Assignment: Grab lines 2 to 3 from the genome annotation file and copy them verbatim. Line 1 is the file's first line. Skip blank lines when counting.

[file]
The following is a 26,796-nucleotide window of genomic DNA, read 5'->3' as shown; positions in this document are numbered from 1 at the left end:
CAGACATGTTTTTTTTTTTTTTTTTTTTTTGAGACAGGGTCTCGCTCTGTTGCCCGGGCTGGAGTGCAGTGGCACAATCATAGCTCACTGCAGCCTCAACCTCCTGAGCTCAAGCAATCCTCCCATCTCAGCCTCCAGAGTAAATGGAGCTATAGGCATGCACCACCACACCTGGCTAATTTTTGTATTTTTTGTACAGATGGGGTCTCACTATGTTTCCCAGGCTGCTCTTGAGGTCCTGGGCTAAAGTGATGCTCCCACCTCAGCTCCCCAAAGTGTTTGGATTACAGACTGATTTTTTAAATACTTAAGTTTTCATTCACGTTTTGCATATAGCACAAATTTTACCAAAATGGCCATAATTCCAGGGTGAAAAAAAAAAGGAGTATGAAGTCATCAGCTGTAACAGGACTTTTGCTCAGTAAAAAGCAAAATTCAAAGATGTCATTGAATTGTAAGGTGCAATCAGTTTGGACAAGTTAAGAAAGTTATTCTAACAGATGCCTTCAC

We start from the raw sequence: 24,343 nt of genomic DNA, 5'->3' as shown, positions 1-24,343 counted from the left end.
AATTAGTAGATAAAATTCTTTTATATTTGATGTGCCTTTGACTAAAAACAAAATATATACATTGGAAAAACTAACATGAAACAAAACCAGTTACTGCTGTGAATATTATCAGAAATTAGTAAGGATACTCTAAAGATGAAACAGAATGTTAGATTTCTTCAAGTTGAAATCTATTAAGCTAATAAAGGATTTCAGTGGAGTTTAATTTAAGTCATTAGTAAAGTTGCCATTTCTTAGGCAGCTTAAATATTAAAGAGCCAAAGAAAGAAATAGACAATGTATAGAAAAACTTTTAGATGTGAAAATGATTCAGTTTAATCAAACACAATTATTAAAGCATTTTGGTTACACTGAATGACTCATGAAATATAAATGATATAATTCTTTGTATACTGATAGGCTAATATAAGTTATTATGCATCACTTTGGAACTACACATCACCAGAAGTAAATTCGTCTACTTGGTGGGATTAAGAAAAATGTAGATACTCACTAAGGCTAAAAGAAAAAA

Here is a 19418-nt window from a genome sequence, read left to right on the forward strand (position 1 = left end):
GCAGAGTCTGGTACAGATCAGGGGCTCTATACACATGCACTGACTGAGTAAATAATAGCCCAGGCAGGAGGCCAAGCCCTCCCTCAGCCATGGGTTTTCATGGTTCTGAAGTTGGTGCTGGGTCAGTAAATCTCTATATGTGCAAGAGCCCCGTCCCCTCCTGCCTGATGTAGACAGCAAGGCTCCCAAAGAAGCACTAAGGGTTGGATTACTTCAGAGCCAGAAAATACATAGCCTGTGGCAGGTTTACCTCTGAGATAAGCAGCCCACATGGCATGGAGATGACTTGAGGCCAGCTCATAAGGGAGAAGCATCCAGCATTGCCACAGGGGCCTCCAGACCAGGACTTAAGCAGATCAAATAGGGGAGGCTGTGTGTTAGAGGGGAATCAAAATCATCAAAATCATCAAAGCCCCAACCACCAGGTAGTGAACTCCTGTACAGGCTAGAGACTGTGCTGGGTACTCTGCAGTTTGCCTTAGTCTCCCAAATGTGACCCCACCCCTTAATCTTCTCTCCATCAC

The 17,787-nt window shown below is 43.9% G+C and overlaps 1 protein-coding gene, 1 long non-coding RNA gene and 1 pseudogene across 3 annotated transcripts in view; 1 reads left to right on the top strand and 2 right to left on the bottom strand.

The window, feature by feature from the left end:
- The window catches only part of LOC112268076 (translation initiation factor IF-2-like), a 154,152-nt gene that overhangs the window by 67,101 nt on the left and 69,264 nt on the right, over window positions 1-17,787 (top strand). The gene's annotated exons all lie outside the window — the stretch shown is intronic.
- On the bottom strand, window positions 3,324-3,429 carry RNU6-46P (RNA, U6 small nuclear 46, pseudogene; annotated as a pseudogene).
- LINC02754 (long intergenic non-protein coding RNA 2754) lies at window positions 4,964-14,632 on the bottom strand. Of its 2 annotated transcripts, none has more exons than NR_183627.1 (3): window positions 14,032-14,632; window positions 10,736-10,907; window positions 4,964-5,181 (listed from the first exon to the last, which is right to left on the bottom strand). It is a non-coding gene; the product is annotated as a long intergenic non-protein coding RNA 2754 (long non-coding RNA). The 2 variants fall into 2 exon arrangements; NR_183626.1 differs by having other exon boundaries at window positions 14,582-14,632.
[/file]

CAGACATGTTTTTTTTTTTTTTTTTTTTTTGAGACAGGGTCTCGCTCTGTTGCCCGGGCTGGAGTGCAGTGGCACAATCATAGCTCACTGCAGCCTCAACCTCCTGAGCTCAAGCAATCCTCCCATCTCAGCCTCCAGAGTAAATGGAGCTATAGGCATGCACCACCACACCTGGCTAATTTTTGTATTTTTTGTACAGATGGGGTCTCACTATGTTTCCCAGGCTGCTCTTGAGGTCCTGGGCTAAAGTGATGCTCCCACCTCAGCTCCCCAAAGTGTTTGGATTACAGACTGATTTTTTAAATACTTAAGTTTTCATTCACGTTTTGCATATAGCACAAATTTTACCAAAATGGCCATAATTCCAGGGTGAAAAAAAAAAGGAGTATGAAGTCATCAGCTGTAACAGGACTTTTGCTCAGTAAAAAGCAAAATTCAAAGATGTCATTGAATTGTAAGGTGCAATCAGTTTGGACAAGTTAAGAAAGTTATTCTAACAGATGCCTTCAC

We start from the raw sequence: 24,343 nt of genomic DNA, 5'->3' as shown, positions 1-24,343 counted from the left end.